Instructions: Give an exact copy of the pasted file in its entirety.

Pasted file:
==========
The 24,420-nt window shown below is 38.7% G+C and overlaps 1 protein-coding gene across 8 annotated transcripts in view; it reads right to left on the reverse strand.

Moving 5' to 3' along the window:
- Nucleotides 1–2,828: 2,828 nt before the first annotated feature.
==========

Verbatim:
The 24,420-nt window shown below is 38.7% G+C and overlaps 1 protein-coding gene across 8 annotated transcripts in view; it reads right to left on the reverse strand.

Moving 5' to 3' along the window:
- Nucleotides 1–2,828: 2,828 nt before the first annotated feature.